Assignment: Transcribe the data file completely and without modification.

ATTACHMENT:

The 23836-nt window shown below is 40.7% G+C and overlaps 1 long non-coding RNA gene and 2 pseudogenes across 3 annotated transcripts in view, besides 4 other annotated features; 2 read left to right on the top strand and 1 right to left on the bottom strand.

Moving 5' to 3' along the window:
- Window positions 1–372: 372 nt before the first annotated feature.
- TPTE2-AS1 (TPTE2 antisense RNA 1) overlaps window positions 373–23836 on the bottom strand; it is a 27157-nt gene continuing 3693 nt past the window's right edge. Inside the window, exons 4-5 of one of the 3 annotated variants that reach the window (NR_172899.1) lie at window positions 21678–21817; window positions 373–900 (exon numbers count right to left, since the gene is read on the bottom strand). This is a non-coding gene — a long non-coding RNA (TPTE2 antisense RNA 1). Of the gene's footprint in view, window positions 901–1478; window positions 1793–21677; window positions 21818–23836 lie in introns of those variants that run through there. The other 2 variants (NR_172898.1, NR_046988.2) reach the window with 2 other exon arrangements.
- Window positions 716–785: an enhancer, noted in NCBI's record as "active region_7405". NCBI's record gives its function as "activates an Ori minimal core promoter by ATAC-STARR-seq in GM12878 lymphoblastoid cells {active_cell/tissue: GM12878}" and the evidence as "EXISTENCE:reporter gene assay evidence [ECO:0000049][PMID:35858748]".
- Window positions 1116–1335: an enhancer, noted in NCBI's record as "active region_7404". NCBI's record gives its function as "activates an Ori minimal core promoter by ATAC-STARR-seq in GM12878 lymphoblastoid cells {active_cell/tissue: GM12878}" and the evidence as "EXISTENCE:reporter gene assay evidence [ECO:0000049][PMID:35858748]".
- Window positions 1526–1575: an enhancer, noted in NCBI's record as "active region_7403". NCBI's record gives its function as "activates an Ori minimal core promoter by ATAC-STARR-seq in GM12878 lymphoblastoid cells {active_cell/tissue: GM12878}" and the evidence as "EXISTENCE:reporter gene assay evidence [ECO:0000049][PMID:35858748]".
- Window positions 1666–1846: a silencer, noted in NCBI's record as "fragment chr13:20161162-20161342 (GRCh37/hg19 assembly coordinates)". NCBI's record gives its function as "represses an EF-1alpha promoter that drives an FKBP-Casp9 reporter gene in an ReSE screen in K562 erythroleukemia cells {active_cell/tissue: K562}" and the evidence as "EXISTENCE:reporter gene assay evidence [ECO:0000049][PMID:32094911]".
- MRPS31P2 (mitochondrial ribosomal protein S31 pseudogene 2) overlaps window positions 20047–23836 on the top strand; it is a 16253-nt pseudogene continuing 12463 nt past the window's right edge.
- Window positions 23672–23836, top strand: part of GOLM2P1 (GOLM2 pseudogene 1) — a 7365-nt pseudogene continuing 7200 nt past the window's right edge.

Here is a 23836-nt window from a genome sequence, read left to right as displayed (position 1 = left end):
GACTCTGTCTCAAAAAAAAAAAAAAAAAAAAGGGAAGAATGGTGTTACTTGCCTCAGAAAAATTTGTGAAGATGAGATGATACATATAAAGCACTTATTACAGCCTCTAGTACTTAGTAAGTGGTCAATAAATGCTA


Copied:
The 23836-nt window shown below is 40.7% G+C and overlaps 1 long non-coding RNA gene and 2 pseudogenes across 3 annotated transcripts in view, besides 4 other annotated features; 2 read left to right on the top strand and 1 right to left on the bottom strand.

Moving 5' to 3' along the window:
- Window positions 1–372: 372 nt before the first annotated feature.
- TPTE2-AS1 (TPTE2 antisense RNA 1) overlaps window positions 373–23836 on the bottom strand; it is a 27157-nt gene continuing 3693 nt past the window's right edge. Inside the window, exons 4-5 of one of the 3 annotated variants that reach the window (NR_172899.1) lie at window positions 21678–21817; window positions 373–900 (exon numbers count right to left, since the gene is read on the bottom strand). This is a non-coding gene — a long non-coding RNA (TPTE2 antisense RNA 1). Of the gene's footprint in view, window positions 901–1478; window positions 1793–21677; window positions 21818–23836 lie in introns of those variants that run through there. The other 2 variants (NR_172898.1, NR_046988.2) reach the window with 2 other exon arrangements.
- Window positions 716–785: an enhancer, noted in NCBI's record as "active region_7405". NCBI's record gives its function as "activates an Ori minimal core promoter by ATAC-STARR-seq in GM12878 lymphoblastoid cells {active_cell/tissue: GM12878}" and the evidence as "EXISTENCE:reporter gene assay evidence [ECO:0000049][PMID:35858748]".
- Window positions 1116–1335: an enhancer, noted in NCBI's record as "active region_7404". NCBI's record gives its function as "activates an Ori minimal core promoter by ATAC-STARR-seq in GM12878 lymphoblastoid cells {active_cell/tissue: GM12878}" and the evidence as "EXISTENCE:reporter gene assay evidence [ECO:0000049][PMID:35858748]".
- Window positions 1526–1575: an enhancer, noted in NCBI's record as "active region_7403". NCBI's record gives its function as "activates an Ori minimal core promoter by ATAC-STARR-seq in GM12878 lymphoblastoid cells {active_cell/tissue: GM12878}" and the evidence as "EXISTENCE:reporter gene assay evidence [ECO:0000049][PMID:35858748]".
- Window positions 1666–1846: a silencer, noted in NCBI's record as "fragment chr13:20161162-20161342 (GRCh37/hg19 assembly coordinates)". NCBI's record gives its function as "represses an EF-1alpha promoter that drives an FKBP-Casp9 reporter gene in an ReSE screen in K562 erythroleukemia cells {active_cell/tissue: K562}" and the evidence as "EXISTENCE:reporter gene assay evidence [ECO:0000049][PMID:32094911]".
- MRPS31P2 (mitochondrial ribosomal protein S31 pseudogene 2) overlaps window positions 20047–23836 on the top strand; it is a 16253-nt pseudogene continuing 12463 nt past the window's right edge.
- Window positions 23672–23836, top strand: part of GOLM2P1 (GOLM2 pseudogene 1) — a 7365-nt pseudogene continuing 7200 nt past the window's right edge.

Here is a 23836-nt window from a genome sequence, read left to right as displayed (position 1 = left end):
GACTCTGTCTCAAAAAAAAAAAAAAAAAAAAGGGAAGAATGGTGTTACTTGCCTCAGAAAAATTTGTGAAGATGAGATGATACATATAAAGCACTTATTACAGCCTCTAGTACTTAGTAAGTGGTCAATAAATGCTA